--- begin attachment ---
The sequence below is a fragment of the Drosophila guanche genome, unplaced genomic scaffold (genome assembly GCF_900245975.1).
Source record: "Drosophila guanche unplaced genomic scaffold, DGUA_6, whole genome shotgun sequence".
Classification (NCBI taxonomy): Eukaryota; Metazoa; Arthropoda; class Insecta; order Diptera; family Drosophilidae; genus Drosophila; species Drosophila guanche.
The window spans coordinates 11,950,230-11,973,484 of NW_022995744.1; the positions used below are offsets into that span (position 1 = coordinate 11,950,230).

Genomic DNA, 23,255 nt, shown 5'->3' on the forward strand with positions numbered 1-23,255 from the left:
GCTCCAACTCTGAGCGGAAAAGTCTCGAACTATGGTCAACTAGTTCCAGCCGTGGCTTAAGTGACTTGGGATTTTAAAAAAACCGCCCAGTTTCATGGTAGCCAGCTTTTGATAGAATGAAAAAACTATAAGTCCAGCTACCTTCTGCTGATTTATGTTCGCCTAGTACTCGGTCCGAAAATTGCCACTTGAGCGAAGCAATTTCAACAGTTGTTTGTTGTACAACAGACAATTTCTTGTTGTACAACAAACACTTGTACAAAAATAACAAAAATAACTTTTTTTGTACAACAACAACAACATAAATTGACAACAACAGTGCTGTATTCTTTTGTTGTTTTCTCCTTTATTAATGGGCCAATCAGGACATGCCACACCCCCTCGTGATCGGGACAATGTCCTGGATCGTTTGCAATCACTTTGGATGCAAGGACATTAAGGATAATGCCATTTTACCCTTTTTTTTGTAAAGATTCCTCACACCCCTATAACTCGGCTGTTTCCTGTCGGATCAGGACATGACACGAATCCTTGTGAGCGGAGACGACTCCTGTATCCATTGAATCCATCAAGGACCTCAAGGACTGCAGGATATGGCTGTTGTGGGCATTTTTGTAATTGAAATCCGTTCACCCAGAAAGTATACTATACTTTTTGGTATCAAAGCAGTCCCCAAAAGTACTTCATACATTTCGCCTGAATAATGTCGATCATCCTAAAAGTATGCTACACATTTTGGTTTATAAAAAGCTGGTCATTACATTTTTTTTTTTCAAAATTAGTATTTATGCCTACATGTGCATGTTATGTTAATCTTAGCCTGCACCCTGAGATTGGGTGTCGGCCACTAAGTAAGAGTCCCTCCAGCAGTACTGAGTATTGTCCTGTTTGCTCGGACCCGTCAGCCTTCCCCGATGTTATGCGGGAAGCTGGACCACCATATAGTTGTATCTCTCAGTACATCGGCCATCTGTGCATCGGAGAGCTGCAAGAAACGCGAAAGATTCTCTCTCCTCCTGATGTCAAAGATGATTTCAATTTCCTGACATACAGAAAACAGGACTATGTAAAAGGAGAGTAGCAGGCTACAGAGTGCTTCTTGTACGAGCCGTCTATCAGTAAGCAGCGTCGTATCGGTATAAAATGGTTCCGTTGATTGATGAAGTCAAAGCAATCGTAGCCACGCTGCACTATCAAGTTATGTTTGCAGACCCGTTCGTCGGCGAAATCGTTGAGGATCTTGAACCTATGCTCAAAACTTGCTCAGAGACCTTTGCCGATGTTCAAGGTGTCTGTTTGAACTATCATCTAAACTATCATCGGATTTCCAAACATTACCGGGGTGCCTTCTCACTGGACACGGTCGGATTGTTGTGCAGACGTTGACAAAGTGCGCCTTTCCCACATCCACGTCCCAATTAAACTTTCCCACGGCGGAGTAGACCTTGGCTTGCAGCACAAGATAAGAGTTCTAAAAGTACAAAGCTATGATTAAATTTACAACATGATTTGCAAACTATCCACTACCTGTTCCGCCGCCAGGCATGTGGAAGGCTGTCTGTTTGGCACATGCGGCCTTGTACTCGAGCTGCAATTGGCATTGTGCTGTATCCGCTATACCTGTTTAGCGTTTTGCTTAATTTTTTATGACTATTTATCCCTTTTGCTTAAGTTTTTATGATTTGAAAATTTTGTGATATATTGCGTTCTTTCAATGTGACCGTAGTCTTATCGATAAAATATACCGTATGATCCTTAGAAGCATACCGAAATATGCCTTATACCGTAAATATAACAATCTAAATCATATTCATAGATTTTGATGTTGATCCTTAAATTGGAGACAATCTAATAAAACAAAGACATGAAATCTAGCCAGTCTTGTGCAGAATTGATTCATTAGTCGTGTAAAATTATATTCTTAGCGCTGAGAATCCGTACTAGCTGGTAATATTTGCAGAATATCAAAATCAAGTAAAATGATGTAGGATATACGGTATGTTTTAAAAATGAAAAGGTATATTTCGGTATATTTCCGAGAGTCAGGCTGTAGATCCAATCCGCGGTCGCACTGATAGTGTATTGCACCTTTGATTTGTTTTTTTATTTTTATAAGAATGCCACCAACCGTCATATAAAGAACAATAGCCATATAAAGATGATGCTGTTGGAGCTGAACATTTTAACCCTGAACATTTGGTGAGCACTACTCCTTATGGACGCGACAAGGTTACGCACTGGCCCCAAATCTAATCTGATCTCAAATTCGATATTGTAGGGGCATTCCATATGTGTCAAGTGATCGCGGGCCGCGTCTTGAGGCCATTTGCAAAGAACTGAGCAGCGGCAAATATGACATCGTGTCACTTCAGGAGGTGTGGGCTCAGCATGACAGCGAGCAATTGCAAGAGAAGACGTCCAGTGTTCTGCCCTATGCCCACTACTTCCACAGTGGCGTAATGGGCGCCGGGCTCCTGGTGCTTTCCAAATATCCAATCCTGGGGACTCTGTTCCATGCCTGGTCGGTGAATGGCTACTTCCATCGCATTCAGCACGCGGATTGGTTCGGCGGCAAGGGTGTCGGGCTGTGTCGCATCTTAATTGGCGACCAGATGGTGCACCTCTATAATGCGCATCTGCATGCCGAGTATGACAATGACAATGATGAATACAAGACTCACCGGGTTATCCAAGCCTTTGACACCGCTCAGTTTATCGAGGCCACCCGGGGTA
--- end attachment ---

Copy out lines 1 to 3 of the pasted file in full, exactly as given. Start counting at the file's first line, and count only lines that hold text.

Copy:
The sequence below is a fragment of the Drosophila guanche genome, unplaced genomic scaffold (genome assembly GCF_900245975.1).
Source record: "Drosophila guanche unplaced genomic scaffold, DGUA_6, whole genome shotgun sequence".
Classification (NCBI taxonomy): Eukaryota; Metazoa; Arthropoda; class Insecta; order Diptera; family Drosophilidae; genus Drosophila; species Drosophila guanche.